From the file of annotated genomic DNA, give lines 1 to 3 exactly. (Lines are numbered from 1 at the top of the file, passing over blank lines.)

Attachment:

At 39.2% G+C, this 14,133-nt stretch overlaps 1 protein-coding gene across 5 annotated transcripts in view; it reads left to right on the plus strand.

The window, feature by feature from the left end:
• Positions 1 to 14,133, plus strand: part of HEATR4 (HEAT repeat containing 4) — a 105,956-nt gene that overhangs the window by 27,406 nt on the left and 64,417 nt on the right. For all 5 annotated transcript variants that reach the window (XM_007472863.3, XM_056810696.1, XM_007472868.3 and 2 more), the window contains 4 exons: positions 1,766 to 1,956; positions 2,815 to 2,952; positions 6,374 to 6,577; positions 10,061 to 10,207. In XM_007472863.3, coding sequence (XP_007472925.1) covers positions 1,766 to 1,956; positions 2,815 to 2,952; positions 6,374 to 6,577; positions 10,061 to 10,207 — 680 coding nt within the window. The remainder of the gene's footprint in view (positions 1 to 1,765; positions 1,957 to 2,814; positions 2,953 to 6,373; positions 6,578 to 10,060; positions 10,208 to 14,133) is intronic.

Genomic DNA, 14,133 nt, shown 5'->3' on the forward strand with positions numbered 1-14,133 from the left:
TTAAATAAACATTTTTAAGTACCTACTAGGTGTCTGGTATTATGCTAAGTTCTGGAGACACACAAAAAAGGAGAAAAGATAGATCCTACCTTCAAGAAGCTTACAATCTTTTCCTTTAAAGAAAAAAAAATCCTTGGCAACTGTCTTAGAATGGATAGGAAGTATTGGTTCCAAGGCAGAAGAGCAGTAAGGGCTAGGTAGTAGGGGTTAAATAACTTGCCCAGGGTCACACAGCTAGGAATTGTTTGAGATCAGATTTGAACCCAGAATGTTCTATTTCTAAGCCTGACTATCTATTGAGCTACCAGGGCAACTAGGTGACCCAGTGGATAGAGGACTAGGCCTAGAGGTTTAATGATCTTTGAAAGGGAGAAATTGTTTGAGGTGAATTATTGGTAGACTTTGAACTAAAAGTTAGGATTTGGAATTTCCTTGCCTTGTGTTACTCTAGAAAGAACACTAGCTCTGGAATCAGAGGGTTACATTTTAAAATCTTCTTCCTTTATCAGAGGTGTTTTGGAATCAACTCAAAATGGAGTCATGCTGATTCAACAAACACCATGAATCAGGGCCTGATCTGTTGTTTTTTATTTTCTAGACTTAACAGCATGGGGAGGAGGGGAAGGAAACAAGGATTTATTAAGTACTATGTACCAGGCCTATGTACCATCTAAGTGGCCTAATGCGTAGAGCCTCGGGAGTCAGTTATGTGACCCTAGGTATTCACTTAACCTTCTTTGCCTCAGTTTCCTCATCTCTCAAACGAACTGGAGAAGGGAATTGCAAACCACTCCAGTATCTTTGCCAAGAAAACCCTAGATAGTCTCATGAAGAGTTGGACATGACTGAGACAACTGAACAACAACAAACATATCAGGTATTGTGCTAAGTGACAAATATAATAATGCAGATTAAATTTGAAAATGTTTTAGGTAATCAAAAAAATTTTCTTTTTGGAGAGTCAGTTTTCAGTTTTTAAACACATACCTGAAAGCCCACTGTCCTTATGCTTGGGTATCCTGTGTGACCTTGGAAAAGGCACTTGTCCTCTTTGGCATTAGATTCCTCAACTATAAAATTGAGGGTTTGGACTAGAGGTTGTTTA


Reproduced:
At 39.2% G+C, this 14,133-nt stretch overlaps 1 protein-coding gene across 5 annotated transcripts in view; it reads left to right on the plus strand.

The window, feature by feature from the left end:
• Positions 1 to 14,133, plus strand: part of HEATR4 (HEAT repeat containing 4) — a 105,956-nt gene that overhangs the window by 27,406 nt on the left and 64,417 nt on the right. For all 5 annotated transcript variants that reach the window (XM_007472863.3, XM_056810696.1, XM_007472868.3 and 2 more), the window contains 4 exons: positions 1,766 to 1,956; positions 2,815 to 2,952; positions 6,374 to 6,577; positions 10,061 to 10,207. In XM_007472863.3, coding sequence (XP_007472925.1) covers positions 1,766 to 1,956; positions 2,815 to 2,952; positions 6,374 to 6,577; positions 10,061 to 10,207 — 680 coding nt within the window. The remainder of the gene's footprint in view (positions 1 to 1,765; positions 1,957 to 2,814; positions 2,953 to 6,373; positions 6,578 to 10,060; positions 10,208 to 14,133) is intronic.